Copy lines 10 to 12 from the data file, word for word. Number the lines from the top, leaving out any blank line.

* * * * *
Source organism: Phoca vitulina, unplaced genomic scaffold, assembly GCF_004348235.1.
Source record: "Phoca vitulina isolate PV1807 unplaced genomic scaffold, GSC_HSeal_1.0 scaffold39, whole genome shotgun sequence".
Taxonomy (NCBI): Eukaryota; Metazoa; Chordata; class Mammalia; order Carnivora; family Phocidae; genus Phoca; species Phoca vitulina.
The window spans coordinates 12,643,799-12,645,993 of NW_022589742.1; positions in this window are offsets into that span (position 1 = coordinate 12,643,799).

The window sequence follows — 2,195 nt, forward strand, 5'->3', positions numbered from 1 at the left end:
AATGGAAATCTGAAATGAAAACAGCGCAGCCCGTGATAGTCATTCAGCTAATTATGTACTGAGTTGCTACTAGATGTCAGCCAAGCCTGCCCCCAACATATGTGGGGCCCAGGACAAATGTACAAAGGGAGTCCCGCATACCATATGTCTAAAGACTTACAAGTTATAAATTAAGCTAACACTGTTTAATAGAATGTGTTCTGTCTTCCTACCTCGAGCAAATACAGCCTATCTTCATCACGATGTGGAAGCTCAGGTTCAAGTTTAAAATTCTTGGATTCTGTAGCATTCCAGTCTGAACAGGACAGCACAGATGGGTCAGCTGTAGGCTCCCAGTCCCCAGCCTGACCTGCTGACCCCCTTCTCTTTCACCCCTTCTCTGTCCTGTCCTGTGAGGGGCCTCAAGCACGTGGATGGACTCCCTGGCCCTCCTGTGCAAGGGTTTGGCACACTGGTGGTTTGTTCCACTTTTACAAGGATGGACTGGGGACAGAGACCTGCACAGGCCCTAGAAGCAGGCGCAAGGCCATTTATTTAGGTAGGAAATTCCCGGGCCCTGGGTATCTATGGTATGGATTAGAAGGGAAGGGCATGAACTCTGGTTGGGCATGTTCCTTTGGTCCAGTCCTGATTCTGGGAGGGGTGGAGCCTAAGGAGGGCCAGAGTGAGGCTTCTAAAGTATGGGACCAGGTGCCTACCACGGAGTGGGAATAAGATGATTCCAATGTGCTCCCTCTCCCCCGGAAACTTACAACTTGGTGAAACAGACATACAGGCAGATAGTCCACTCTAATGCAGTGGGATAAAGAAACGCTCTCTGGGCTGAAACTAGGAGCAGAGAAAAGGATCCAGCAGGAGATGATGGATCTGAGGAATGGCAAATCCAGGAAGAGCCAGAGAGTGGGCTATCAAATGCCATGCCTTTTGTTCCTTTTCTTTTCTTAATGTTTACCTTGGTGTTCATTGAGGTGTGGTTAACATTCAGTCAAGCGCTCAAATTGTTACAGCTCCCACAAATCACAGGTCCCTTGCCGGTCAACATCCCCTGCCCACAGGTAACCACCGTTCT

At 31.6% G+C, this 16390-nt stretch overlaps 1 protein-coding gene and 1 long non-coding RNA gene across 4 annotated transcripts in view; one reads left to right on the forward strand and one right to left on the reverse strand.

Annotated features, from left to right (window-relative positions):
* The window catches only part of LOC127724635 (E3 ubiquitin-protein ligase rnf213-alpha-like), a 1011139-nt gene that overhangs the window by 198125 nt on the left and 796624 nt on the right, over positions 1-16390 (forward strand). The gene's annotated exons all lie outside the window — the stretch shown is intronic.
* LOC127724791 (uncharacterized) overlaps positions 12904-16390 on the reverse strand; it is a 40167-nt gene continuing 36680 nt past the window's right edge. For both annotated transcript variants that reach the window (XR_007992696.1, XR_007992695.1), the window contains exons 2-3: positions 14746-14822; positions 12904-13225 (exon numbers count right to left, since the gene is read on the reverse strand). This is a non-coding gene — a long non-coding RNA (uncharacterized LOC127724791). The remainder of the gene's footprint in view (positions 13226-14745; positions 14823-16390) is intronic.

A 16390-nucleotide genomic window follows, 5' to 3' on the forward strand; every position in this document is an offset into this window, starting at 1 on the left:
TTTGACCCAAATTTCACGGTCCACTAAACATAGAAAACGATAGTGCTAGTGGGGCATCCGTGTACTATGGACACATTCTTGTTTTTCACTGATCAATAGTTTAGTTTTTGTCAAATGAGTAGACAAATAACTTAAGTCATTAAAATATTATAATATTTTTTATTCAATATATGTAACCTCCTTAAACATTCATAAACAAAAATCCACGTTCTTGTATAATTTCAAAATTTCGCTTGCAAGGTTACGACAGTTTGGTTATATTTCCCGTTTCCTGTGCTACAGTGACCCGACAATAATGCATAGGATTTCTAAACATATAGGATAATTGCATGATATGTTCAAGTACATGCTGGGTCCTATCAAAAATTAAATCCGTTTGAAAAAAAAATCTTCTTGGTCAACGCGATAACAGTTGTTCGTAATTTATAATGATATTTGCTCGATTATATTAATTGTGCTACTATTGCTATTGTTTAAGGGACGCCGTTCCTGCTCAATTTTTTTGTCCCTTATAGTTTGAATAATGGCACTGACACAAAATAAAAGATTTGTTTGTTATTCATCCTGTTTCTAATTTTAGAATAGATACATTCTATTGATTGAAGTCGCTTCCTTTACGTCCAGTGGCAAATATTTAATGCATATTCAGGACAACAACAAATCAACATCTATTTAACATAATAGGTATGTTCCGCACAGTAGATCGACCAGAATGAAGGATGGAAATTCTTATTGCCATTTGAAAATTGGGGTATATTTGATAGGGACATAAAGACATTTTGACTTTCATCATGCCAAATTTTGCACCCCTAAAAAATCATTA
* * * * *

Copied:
* LOC127724791 (uncharacterized) overlaps positions 12904-16390 on the reverse strand; it is a 40167-nt gene continuing 36680 nt past the window's right edge. For both annotated transcript variants that reach the window (XR_007992696.1, XR_007992695.1), the window contains exons 2-3: positions 14746-14822; positions 12904-13225 (exon numbers count right to left, since the gene is read on the reverse strand). This is a non-coding gene — a long non-coding RNA (uncharacterized LOC127724791). The remainder of the gene's footprint in view (positions 13226-14745; positions 14823-16390) is intronic.

A 16390-nucleotide genomic window follows, 5' to 3' on the forward strand; every position in this document is an offset into this window, starting at 1 on the left:
TTTGACCCAAATTTCACGGTCCACTAAACATAGAAAACGATAGTGCTAGTGGGGCATCCGTGTACTATGGACACATTCTTGTTTTTCACTGATCAATAGTTTAGTTTTTGTCAAATGAGTAGACAAATAACTTAAGTCATTAAAATATTATAATATTTTTTATTCAATATATGTAACCTCCTTAAACATTCATAAACAAAAATCCACGTTCTTGTATAATTTCAAAATTTCGCTTGCAAGGTTACGACAGTTTGGTTATATTTCCCGTTTCCTGTGCTACAGTGACCCGACAATAATGCATAGGATTTCTAAACATATAGGATAATTGCATGATATGTTCAAGTACATGCTGGGTCCTATCAAAAATTAAATCCGTTTGAAAAAAAAATCTTCTTGGTCAACGCGATAACAGTTGTTCGTAATTTATAATGATATTTGCTCGATTATATTAATTGTGCTACTATTGCTATTGTTTAAGGGACGCCGTTCCTGCTCAATTTTTTTGTCCCTTATAGTTTGAATAATGGCACTGACACAAAATAAAAGATTTGTTTGTTATTCATCCTGTTTCTAATTTTAGAATAGATACATTCTATTGATTGAAGTCGCTTCCTTTACGTCCAGTGGCAAATATTTAATGCATATTCAGGACAACAACAAATCAACATCTATTTAACATAATAGGTATGTTCCGCACAGTAGATCGACCAGAATGAAGGATGGAAATTCTTATTGCCATTTGAAAATTGGGGTATATTTGATAGGGACATAAAGACATTTTGACTTTCATCATGCCAAATTTTGCACCCCTAAAAAATCATTA